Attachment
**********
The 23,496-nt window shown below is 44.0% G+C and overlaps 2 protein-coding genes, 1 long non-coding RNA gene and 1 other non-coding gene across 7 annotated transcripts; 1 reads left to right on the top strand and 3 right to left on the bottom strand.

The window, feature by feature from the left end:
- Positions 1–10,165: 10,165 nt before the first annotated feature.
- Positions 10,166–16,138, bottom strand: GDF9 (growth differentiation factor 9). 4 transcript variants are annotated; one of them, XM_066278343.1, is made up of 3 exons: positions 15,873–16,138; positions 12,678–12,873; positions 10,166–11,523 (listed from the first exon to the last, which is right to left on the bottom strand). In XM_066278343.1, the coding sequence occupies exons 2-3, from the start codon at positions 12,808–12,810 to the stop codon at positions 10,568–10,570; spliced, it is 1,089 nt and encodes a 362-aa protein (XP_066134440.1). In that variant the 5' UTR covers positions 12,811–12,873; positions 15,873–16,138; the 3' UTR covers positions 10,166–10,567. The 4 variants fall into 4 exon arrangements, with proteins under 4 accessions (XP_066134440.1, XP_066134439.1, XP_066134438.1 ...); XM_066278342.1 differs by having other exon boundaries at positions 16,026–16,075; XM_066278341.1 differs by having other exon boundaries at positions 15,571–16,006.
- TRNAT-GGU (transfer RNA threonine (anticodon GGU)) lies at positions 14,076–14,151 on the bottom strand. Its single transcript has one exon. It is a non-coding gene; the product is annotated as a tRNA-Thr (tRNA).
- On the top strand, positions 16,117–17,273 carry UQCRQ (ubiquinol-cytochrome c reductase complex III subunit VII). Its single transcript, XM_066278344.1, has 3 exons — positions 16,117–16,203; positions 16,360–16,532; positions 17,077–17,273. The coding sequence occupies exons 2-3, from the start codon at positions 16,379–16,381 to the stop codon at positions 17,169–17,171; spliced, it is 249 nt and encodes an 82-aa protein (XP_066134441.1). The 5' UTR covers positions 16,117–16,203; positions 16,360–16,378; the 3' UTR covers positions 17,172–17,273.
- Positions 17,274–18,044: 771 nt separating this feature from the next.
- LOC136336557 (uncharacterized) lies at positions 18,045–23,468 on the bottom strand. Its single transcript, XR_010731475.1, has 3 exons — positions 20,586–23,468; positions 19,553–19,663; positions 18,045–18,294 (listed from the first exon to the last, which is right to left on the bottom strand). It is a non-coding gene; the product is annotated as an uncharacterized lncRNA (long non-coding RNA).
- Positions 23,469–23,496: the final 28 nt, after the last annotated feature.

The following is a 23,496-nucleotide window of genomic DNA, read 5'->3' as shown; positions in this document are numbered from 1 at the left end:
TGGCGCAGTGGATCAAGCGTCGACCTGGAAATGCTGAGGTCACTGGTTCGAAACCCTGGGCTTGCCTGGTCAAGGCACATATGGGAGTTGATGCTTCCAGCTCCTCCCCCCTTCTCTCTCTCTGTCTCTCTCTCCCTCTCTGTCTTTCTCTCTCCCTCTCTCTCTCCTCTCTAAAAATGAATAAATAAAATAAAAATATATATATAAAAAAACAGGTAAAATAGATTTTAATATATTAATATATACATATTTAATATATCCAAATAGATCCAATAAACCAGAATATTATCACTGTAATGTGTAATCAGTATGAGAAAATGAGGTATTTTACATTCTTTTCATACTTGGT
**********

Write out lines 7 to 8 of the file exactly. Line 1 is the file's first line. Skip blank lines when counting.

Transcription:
- Positions 17,274–18,044: 771 nt separating this feature from the next.
- LOC136336557 (uncharacterized) lies at positions 18,045–23,468 on the bottom strand. Its single transcript, XR_010731475.1, has 3 exons — positions 20,586–23,468; positions 19,553–19,663; positions 18,045–18,294 (listed from the first exon to the last, which is right to left on the bottom strand). It is a non-coding gene; the product is annotated as an uncharacterized lncRNA (long non-coding RNA).